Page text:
Occasionally, the host name, domain name, if any, or server IP address changes. For example, the host name and domain name may change when the server is moved from one owner to another owner. This is because the host name may specify the owner, and the domain name may specify an organizational layer within the owner. The server IP address may change when the server is moved to a different network. When the host name, domain name or server IP address changes, the definition of the SSL certificate stored by the server must be changed as well. Otherwise, when the server supplies the SSL certificate to the client, the host name, domain name, if any, and/or IP address will not match what is expected by the client. Consequently, the client may conclude that the server which supplied the certificate is not the intended communication partner and may not establish the connection with the server. Currently, the person who changes the host name, domain name or server IP address must remember to change the definition of the SSL certificate and then make the change manually.
An object of the present invention is to improve the process of updating the definition of an SSL certificate when the host name, domain name or server IP address changes.
The invention resides in a system and computer program product for updating an SSL certificate for a server. First program instructions detect when a change has been made to a name, domain or IP address of the server and detect that the server is using an SSL certificate based on a name, domain or IP address applicable before the change. In response, the first program instructions notify an administrator that a change is required to the SSL certificate to reflect the change to the name, domain or IP address.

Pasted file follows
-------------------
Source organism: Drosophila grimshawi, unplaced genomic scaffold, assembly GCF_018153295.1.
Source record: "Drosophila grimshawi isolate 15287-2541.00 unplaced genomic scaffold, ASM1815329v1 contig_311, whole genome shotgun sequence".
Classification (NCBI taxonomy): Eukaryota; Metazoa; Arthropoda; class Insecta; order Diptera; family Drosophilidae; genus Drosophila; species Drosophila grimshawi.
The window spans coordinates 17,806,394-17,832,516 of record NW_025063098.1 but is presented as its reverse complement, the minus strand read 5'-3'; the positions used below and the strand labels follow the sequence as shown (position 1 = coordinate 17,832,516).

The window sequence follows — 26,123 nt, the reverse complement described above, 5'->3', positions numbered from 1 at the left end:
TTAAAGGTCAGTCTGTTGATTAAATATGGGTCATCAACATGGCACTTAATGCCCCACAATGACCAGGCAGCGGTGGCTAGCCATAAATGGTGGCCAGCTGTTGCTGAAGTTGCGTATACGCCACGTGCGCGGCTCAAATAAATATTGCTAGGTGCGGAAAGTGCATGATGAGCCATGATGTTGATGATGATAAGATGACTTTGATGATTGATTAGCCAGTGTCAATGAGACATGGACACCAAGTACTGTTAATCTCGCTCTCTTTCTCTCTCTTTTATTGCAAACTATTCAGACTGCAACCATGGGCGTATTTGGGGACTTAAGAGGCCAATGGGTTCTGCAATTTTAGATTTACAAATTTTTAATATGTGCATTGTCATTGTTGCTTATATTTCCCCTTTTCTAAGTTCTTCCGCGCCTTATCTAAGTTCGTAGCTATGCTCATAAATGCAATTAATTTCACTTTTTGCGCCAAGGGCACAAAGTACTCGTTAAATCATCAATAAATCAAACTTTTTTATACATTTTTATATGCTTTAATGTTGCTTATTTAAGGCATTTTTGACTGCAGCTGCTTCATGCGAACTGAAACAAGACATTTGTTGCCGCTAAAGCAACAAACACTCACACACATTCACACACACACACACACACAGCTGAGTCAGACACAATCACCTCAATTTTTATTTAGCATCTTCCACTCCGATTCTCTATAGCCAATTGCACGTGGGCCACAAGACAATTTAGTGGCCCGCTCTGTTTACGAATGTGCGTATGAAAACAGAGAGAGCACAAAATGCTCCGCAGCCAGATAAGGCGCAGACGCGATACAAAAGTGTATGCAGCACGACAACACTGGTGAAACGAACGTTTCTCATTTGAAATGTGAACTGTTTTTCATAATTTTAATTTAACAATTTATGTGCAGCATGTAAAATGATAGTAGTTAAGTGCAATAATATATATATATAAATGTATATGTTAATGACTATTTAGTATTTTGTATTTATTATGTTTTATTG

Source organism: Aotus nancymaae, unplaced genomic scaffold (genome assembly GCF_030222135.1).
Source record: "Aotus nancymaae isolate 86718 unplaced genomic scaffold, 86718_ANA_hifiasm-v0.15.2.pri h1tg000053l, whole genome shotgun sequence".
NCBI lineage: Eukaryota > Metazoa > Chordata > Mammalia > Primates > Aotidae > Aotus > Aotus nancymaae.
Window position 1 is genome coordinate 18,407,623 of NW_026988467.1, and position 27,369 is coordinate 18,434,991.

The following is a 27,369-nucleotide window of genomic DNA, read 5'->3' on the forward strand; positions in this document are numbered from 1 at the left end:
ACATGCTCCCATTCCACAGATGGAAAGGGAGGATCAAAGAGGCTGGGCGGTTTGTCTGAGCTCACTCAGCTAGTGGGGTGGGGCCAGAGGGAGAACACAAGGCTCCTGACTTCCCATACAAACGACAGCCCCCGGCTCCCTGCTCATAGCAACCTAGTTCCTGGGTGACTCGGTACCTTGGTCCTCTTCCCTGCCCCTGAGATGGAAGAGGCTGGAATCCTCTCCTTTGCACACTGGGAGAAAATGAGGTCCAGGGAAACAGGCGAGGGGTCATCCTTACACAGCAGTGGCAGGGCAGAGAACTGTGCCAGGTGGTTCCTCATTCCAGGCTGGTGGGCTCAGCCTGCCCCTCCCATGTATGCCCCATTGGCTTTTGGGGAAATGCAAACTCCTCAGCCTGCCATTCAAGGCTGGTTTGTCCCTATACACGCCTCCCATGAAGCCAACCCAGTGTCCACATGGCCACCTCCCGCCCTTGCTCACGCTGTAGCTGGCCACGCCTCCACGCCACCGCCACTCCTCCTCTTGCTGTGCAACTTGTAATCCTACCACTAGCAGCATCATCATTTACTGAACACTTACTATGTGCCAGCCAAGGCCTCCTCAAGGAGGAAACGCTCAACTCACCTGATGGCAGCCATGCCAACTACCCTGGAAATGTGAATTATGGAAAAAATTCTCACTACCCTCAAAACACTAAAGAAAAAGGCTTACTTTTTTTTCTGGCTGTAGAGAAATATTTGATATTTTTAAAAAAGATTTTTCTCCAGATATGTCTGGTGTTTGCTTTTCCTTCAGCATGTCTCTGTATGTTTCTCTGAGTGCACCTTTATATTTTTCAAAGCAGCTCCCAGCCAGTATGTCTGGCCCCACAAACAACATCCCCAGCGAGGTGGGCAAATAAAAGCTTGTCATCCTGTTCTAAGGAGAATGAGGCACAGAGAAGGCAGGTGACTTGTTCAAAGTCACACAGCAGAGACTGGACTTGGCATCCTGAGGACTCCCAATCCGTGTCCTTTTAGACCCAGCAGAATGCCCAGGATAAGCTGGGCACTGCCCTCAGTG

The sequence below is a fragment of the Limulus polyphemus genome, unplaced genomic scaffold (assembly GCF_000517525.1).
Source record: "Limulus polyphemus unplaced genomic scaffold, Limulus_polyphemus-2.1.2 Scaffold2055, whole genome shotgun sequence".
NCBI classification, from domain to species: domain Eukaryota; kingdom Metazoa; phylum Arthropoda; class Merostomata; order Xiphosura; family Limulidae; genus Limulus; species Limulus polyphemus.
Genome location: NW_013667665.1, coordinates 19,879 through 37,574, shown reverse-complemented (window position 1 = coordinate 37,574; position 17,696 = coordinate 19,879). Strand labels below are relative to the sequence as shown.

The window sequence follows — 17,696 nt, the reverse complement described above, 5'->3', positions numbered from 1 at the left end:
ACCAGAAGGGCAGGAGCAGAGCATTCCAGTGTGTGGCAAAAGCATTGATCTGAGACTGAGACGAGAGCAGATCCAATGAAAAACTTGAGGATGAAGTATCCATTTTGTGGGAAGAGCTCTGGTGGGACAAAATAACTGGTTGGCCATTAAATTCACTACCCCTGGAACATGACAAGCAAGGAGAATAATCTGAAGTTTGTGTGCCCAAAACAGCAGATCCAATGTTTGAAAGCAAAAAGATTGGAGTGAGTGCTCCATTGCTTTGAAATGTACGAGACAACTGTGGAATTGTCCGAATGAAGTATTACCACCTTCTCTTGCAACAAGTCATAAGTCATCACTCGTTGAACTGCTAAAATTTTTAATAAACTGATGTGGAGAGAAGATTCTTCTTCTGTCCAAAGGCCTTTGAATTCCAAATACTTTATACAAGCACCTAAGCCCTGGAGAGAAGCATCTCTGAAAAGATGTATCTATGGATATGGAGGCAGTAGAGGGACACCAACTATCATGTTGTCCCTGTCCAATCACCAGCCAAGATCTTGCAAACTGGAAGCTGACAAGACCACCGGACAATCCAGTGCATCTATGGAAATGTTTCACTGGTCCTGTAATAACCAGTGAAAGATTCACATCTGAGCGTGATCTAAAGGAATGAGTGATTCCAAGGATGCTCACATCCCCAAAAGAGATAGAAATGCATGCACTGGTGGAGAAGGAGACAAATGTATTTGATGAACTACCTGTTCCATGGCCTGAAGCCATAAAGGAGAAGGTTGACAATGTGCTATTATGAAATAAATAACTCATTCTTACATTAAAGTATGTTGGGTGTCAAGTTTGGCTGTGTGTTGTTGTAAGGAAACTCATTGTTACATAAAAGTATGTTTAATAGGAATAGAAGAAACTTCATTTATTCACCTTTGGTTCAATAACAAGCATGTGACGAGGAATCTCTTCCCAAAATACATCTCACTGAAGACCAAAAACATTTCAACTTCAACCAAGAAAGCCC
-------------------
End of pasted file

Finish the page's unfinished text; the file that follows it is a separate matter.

In accordance with features of the present invention, second program instructions respond to a request by the administrator, to automatically create a new SSL certificate signing request. The new SSL certificate signing request is a form which can be sent to an SSL certificate authority. Third program instructions respond to another request by the administrator, to send the new SSL certificate signing request to the SSL certificate authority. Fourth program instructions respond to receipt of a new SSL certificate from the SSL certificate authority and another request by the administrator, to substitute the new SSL certificate for the existing SSL certificate. Fourth program instructions query the administrator if the administrator wants to use a new self-signed SSL certificate reflecting the change to the name, domain or IP address of the server, until the new SSL certificate signed by the SSL certificate authority is received from the SSL certificate authority, and if so, generate the new SSL self-signed certificate.
In accordance with other features of the present invention, other program instructions respond to a request by the administrator, to create a self-signed SSL certificate. Still other program instructions respond to creation of the self-signed SSL certificate and a request by an administrator, to substitute the self-signed SSL certificate for the existing SSL certificate.